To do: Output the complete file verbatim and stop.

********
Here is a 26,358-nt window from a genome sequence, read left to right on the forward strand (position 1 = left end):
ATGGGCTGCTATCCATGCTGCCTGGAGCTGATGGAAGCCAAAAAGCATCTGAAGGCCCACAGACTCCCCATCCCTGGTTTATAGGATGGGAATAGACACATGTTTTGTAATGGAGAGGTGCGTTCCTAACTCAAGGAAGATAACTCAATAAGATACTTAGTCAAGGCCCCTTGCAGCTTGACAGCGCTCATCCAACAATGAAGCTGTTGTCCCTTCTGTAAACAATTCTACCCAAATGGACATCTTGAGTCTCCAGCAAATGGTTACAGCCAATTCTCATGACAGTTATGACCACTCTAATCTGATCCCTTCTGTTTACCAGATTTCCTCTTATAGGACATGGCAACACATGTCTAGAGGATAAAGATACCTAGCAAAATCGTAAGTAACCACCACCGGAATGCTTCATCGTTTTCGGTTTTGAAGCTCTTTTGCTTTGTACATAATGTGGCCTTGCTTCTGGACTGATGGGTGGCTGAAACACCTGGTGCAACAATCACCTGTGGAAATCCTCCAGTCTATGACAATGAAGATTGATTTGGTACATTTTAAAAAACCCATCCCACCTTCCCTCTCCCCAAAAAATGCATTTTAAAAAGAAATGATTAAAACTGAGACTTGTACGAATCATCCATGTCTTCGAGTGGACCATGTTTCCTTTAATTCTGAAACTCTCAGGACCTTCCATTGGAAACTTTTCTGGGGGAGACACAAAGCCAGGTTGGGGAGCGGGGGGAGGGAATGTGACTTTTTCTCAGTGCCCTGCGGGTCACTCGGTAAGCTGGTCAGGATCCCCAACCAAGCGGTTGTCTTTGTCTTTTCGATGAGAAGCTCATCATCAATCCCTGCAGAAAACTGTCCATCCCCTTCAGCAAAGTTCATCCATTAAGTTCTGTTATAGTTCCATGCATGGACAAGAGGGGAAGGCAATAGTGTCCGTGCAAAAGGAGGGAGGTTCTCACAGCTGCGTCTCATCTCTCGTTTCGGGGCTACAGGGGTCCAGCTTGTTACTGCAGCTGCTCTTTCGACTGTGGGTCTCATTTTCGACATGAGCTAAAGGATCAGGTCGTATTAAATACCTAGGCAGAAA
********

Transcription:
Here is a 26,358-nt window from a genome sequence, read left to right on the forward strand (position 1 = left end):
ATGGGCTGCTATCCATGCTGCCTGGAGCTGATGGAAGCCAAAAAGCATCTGAAGGCCCACAGACTCCCCATCCCTGGTTTATAGGATGGGAATAGACACATGTTTTGTAATGGAGAGGTGCGTTCCTAACTCAAGGAAGATAACTCAATAAGATACTTAGTCAAGGCCCCTTGCAGCTTGACAGCGCTCATCCAACAATGAAGCTGTTGTCCCTTCTGTAAACAATTCTACCCAAATGGACATCTTGAGTCTCCAGCAAATGGTTACAGCCAATTCTCATGACAGTTATGACCACTCTAATCTGATCCCTTCTGTTTACCAGATTTCCTCTTATAGGACATGGCAACACATGTCTAGAGGATAAAGATACCTAGCAAAATCGTAAGTAACCACCACCGGAATGCTTCATCGTTTTCGGTTTTGAAGCTCTTTTGCTTTGTACATAATGTGGCCTTGCTTCTGGACTGATGGGTGGCTGAAACACCTGGTGCAACAATCACCTGTGGAAATCCTCCAGTCTATGACAATGAAGATTGATTTGGTACATTTTAAAAAACCCATCCCACCTTCCCTCTCCCCAAAAAATGCATTTTAAAAAGAAATGATTAAAACTGAGACTTGTACGAATCATCCATGTCTTCGAGTGGACCATGTTTCCTTTAATTCTGAAACTCTCAGGACCTTCCATTGGAAACTTTTCTGGGGGAGACACAAAGCCAGGTTGGGGAGCGGGGGGAGGGAATGTGACTTTTTCTCAGTGCCCTGCGGGTCACTCGGTAAGCTGGTCAGGATCCCCAACCAAGCGGTTGTCTTTGTCTTTTCGATGAGAAGCTCATCATCAATCCCTGCAGAAAACTGTCCATCCCCTTCAGCAAAGTTCATCCATTAAGTTCTGTTATAGTTCCATGCATGGACAAGAGGGGAAGGCAATAGTGTCCGTGCAAAAGGAGGGAGGTTCTCACAGCTGCGTCTCATCTCTCGTTTCGGGGCTACAGGGGTCCAGCTTGTTACTGCAGCTGCTCTTTCGACTGTGGGTCTCATTTTCGACATGAGCTAAAGGATCAGGTCGTATTAAATACCTAGGCAGAAA